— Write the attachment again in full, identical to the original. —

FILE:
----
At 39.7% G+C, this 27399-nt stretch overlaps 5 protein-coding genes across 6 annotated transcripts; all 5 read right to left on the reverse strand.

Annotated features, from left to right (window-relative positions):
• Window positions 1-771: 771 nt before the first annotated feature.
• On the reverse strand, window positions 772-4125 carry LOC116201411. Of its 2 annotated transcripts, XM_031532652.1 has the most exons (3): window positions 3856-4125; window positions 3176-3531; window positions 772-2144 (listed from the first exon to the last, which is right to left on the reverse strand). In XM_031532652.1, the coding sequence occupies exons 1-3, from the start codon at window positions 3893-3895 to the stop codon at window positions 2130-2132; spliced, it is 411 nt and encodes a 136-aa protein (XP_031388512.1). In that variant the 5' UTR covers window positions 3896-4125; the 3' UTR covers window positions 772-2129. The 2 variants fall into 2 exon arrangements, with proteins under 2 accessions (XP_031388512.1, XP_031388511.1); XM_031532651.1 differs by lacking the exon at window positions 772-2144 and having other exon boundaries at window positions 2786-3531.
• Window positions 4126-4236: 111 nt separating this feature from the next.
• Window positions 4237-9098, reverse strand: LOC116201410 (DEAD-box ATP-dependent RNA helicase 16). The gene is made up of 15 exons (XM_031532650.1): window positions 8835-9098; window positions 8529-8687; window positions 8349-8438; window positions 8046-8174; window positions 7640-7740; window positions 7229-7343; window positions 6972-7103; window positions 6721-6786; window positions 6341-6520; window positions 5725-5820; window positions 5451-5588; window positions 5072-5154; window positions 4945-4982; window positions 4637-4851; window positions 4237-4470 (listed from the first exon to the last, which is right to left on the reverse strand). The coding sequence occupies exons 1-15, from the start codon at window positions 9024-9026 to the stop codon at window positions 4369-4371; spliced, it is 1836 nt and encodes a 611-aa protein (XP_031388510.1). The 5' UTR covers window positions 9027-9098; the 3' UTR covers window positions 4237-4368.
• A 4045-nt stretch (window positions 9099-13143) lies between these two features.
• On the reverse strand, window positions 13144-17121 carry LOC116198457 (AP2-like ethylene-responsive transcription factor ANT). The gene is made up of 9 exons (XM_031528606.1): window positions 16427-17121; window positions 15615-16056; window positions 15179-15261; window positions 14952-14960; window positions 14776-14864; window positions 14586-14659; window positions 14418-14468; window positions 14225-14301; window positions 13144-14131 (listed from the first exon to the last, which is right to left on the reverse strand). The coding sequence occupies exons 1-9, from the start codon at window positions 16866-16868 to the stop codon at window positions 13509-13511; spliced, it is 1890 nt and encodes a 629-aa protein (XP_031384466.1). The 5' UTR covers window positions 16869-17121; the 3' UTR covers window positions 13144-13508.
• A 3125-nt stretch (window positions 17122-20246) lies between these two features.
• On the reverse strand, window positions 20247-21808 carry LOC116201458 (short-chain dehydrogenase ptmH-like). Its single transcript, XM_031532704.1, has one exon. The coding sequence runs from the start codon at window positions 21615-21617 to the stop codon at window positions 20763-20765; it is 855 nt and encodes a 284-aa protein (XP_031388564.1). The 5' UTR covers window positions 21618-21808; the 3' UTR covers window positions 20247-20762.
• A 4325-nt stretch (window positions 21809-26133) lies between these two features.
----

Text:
At 39.7% G+C, this 27399-nt stretch overlaps 5 protein-coding genes across 6 annotated transcripts; all 5 read right to left on the reverse strand.

Annotated features, from left to right (window-relative positions):
• Window positions 1-771: 771 nt before the first annotated feature.
• On the reverse strand, window positions 772-4125 carry LOC116201411. Of its 2 annotated transcripts, XM_031532652.1 has the most exons (3): window positions 3856-4125; window positions 3176-3531; window positions 772-2144 (listed from the first exon to the last, which is right to left on the reverse strand). In XM_031532652.1, the coding sequence occupies exons 1-3, from the start codon at window positions 3893-3895 to the stop codon at window positions 2130-2132; spliced, it is 411 nt and encodes a 136-aa protein (XP_031388512.1). In that variant the 5' UTR covers window positions 3896-4125; the 3' UTR covers window positions 772-2129. The 2 variants fall into 2 exon arrangements, with proteins under 2 accessions (XP_031388512.1, XP_031388511.1); XM_031532651.1 differs by lacking the exon at window positions 772-2144 and having other exon boundaries at window positions 2786-3531.
• Window positions 4126-4236: 111 nt separating this feature from the next.
• Window positions 4237-9098, reverse strand: LOC116201410 (DEAD-box ATP-dependent RNA helicase 16). The gene is made up of 15 exons (XM_031532650.1): window positions 8835-9098; window positions 8529-8687; window positions 8349-8438; window positions 8046-8174; window positions 7640-7740; window positions 7229-7343; window positions 6972-7103; window positions 6721-6786; window positions 6341-6520; window positions 5725-5820; window positions 5451-5588; window positions 5072-5154; window positions 4945-4982; window positions 4637-4851; window positions 4237-4470 (listed from the first exon to the last, which is right to left on the reverse strand). The coding sequence occupies exons 1-15, from the start codon at window positions 9024-9026 to the stop codon at window positions 4369-4371; spliced, it is 1836 nt and encodes a 611-aa protein (XP_031388510.1). The 5' UTR covers window positions 9027-9098; the 3' UTR covers window positions 4237-4368.
• A 4045-nt stretch (window positions 9099-13143) lies between these two features.
• On the reverse strand, window positions 13144-17121 carry LOC116198457 (AP2-like ethylene-responsive transcription factor ANT). The gene is made up of 9 exons (XM_031528606.1): window positions 16427-17121; window positions 15615-16056; window positions 15179-15261; window positions 14952-14960; window positions 14776-14864; window positions 14586-14659; window positions 14418-14468; window positions 14225-14301; window positions 13144-14131 (listed from the first exon to the last, which is right to left on the reverse strand). The coding sequence occupies exons 1-9, from the start codon at window positions 16866-16868 to the stop codon at window positions 13509-13511; spliced, it is 1890 nt and encodes a 629-aa protein (XP_031384466.1). The 5' UTR covers window positions 16869-17121; the 3' UTR covers window positions 13144-13508.
• A 3125-nt stretch (window positions 17122-20246) lies between these two features.
• On the reverse strand, window positions 20247-21808 carry LOC116201458 (short-chain dehydrogenase ptmH-like). Its single transcript, XM_031532704.1, has one exon. The coding sequence runs from the start codon at window positions 21615-21617 to the stop codon at window positions 20763-20765; it is 855 nt and encodes a 284-aa protein (XP_031388564.1). The 5' UTR covers window positions 21618-21808; the 3' UTR covers window positions 20247-20762.
• A 4325-nt stretch (window positions 21809-26133) lies between these two features.